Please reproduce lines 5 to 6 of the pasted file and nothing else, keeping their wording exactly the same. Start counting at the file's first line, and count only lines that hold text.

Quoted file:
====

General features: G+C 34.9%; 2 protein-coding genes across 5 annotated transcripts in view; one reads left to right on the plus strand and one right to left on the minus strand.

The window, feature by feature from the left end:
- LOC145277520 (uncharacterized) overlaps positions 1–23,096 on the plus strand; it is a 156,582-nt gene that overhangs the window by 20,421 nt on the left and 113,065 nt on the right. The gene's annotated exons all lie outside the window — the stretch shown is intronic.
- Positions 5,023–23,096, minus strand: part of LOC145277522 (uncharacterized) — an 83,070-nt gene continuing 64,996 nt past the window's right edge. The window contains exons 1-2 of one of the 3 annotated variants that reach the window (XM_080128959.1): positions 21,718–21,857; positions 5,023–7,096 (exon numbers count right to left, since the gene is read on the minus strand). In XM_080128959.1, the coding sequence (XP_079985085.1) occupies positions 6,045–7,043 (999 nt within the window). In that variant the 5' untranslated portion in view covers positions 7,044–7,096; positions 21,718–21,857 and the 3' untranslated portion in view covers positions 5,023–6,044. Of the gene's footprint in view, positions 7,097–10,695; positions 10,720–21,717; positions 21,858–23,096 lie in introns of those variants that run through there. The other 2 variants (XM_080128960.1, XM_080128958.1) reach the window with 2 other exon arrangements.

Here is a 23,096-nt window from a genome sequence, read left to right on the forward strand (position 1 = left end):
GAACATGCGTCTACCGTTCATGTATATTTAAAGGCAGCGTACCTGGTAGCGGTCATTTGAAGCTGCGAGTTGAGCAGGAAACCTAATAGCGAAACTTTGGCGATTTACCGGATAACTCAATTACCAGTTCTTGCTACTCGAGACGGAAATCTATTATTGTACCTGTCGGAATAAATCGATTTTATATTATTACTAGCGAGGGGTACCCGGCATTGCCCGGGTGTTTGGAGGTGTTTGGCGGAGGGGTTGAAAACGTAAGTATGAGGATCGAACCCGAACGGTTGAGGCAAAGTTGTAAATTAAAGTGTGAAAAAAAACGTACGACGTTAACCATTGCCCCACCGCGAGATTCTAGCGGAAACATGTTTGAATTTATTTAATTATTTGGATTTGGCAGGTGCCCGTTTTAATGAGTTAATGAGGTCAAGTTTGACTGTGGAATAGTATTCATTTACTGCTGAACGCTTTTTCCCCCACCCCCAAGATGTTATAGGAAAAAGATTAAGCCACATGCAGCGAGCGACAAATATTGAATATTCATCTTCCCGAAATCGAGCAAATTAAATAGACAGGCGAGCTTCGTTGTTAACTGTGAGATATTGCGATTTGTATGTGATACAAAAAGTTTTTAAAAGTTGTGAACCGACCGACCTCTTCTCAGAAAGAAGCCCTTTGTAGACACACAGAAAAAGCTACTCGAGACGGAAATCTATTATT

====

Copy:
Here is a 23,096-nt window from a genome sequence, read left to right on the forward strand (position 1 = left end):
GAACATGCGTCTACCGTTCATGTATATTTAAAGGCAGCGTACCTGGTAGCGGTCATTTGAAGCTGCGAGTTGAGCAGGAAACCTAATAGCGAAACTTTGGCGATTTACCGGATAACTCAATTACCAGTTCTTGCTACTCGAGACGGAAATCTATTATTGTACCTGTCGGAATAAATCGATTTTATATTATTACTAGCGAGGGGTACCCGGCATTGCCCGGGTGTTTGGAGGTGTTTGGCGGAGGGGTTGAAAACGTAAGTATGAGGATCGAACCCGAACGGTTGAGGCAAAGTTGTAAATTAAAGTGTGAAAAAAAACGTACGACGTTAACCATTGCCCCACCGCGAGATTCTAGCGGAAACATGTTTGAATTTATTTAATTATTTGGATTTGGCAGGTGCCCGTTTTAATGAGTTAATGAGGTCAAGTTTGACTGTGGAATAGTATTCATTTACTGCTGAACGCTTTTTCCCCCACCCCCAAGATGTTATAGGAAAAAGATTAAGCCACATGCAGCGAGCGACAAATATTGAATATTCATCTTCCCGAAATCGAGCAAATTAAATAGACAGGCGAGCTTCGTTGTTAACTGTGAGATATTGCGATTTGTATGTGATACAAAAAGTTTTTAAAAGTTGTGAACCGACCGACCTCTTCTCAGAAAGAAGCCCTTTGTAGACACACAGAAAAAGCTACTCGAGACGGAAATCTATTATT